Qayqayt elementary school takes a green building Gold!
One of Principal Karen Catherwood’s favorite views is the foyer of École Qayqayt Elementary School. That’s because it’s filled with natural light.
And natural light is one of the features of a cutting-edge school building that’s been recognized with a LEED Gold certification — the ‘international mark of excellence’ for environmental design.
École Qayqayt Elementary School is the first building in the New Westminster Schools district to be recognized with the certification, awarded by the Canada Green Building Council for leadership in energy and environmental design. The school opened its doors for the first time in September 2014, is named after the Qayqayt First Nation, and is home to over 480 Kindergarten to Grade 5 students.
A plaque that celebrates the achievement is now in the foyer of the school.
New Westminster Schools Facilities and Operations Director Dino Stiglich said it’s among the highest standards that can be achieved in creating high performing, healthy green buildings.
“We’re pleased with it,” he said. “There’s a lot of extra work involved to meet the Gold standards.”
The certification, awarded in July, means École Qayqayt school features everything from energy efficient lighting and heating, to floors that don’t need chemical cleaners.
It means water faucets and irrigation systems come with water reducers, and the roof incorporates reflective coating for better energy efficiencies.
It means parking lots feature electric plug-ins — and hallways and rooms feature a lot of natural light – which is great for kids while also helping reduce the use of electric lighting and improving the sustainability of the HVAC (heating, ventilating and air condition) system.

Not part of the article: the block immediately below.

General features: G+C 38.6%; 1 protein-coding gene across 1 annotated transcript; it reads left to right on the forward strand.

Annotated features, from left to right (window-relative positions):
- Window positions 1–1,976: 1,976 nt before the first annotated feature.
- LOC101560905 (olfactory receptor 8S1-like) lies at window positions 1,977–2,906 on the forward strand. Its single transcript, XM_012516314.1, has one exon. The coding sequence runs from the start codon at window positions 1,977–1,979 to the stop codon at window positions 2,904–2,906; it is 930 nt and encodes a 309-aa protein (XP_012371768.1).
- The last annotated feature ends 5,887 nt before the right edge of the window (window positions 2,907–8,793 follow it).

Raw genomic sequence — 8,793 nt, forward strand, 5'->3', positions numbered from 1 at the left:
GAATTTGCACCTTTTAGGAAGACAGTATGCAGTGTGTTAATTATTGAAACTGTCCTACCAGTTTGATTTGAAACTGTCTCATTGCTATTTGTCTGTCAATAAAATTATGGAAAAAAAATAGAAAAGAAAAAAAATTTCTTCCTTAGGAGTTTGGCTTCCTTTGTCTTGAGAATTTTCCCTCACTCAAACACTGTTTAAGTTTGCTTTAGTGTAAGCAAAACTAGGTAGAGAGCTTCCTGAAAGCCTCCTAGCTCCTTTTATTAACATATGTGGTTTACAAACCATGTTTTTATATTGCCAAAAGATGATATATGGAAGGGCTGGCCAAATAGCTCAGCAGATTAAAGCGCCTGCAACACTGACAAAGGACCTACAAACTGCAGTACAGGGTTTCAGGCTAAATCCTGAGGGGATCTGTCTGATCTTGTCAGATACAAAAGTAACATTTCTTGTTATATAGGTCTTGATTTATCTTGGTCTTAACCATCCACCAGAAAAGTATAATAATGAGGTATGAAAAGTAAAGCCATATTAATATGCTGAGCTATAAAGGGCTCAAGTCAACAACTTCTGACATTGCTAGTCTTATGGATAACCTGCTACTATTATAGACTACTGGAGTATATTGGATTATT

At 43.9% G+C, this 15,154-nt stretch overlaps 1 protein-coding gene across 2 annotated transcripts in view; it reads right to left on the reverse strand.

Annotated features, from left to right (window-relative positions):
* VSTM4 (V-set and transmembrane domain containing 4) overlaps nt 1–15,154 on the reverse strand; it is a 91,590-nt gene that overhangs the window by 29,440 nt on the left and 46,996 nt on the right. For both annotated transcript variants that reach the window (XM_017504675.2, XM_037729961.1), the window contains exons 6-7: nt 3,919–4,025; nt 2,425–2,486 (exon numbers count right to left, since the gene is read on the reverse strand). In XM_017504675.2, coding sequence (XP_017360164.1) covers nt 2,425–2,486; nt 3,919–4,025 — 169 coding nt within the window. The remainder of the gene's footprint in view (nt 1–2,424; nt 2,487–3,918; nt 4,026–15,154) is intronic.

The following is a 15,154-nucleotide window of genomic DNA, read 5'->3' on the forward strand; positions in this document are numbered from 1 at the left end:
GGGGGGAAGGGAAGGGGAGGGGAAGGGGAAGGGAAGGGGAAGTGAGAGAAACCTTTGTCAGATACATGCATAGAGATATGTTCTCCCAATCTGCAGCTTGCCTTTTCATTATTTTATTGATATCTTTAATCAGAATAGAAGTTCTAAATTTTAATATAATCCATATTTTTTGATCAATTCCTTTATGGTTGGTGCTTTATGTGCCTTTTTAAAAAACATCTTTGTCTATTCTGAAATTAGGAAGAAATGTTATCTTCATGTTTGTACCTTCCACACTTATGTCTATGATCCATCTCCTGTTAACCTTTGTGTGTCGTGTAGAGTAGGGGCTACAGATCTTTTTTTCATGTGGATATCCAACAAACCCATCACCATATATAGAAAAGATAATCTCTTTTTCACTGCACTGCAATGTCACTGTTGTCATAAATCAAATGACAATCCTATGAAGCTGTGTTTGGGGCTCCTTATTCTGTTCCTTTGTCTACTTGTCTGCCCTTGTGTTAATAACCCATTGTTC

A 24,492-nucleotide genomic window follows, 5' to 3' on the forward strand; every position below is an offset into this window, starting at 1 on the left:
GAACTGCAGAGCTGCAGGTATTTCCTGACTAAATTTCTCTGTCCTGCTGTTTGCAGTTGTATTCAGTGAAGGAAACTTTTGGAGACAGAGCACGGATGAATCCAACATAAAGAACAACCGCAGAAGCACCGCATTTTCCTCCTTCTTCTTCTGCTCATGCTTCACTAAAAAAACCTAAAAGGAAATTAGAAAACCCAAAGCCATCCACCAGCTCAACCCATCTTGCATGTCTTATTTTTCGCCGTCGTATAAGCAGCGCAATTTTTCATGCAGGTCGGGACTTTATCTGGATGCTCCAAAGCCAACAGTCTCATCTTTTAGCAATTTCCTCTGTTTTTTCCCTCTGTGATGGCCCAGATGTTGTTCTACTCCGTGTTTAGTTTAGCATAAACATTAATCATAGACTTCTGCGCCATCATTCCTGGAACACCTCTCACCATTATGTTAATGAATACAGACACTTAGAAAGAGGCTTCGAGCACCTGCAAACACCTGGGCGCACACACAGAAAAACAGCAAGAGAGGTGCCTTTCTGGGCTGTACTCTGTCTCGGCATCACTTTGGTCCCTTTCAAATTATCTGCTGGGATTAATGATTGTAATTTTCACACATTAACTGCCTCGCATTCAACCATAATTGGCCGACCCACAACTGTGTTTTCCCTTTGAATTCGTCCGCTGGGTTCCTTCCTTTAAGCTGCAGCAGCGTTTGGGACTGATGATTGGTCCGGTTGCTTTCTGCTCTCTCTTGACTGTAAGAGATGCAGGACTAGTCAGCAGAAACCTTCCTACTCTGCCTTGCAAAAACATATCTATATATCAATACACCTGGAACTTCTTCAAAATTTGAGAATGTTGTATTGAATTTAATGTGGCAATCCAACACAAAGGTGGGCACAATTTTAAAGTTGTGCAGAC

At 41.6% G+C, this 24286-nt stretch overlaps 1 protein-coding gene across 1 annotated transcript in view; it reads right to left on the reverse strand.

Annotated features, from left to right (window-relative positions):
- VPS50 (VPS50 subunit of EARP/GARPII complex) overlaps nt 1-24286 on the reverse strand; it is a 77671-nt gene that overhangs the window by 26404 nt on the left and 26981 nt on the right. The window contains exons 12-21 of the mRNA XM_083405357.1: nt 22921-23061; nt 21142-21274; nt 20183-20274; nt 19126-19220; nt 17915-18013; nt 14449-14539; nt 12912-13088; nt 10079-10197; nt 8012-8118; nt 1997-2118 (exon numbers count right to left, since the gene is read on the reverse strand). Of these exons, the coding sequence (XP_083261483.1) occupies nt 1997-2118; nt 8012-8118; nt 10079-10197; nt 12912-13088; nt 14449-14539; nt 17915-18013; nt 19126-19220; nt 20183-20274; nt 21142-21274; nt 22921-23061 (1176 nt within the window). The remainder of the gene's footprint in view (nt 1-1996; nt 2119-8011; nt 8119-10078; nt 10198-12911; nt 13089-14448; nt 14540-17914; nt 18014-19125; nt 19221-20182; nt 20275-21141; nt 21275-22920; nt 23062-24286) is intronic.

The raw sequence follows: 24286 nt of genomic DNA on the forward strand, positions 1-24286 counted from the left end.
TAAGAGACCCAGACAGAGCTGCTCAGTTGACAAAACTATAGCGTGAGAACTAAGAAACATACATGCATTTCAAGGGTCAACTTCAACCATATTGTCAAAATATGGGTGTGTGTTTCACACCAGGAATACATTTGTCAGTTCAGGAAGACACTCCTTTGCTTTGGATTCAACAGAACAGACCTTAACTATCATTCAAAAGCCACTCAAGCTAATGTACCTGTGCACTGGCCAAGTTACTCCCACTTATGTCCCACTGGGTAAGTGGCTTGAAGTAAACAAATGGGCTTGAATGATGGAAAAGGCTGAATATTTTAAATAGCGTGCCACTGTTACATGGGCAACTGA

It’s also just beautiful, said Catherwood.
“My favorite sight-line is in the foyer. There is just so much natural light, and the wood in the building is beautiful.”
Catherwood, who has taught in the district for some 27 years, has fond memories of working in some of the more historic buildings in the district, particularly the now replaced John Robson school, built in 1928. Environmental features at the time included critters who were known to come crawling out of the woodwork – and “squirrel wrangling” became an acquired skill, she laughed.
She appreciates some of the more up-to-date features of her more recent school home. “This really is a beautiful building,” she said.
Stiglich noted that the district’s latest new school addition – Fraser River Middle School which opened last year on September 2016 – will be up next for the LEED Gold certification. And the plan is that the new high school to replace New Westminster Secondary School will also be built to LEED Gold certification standards.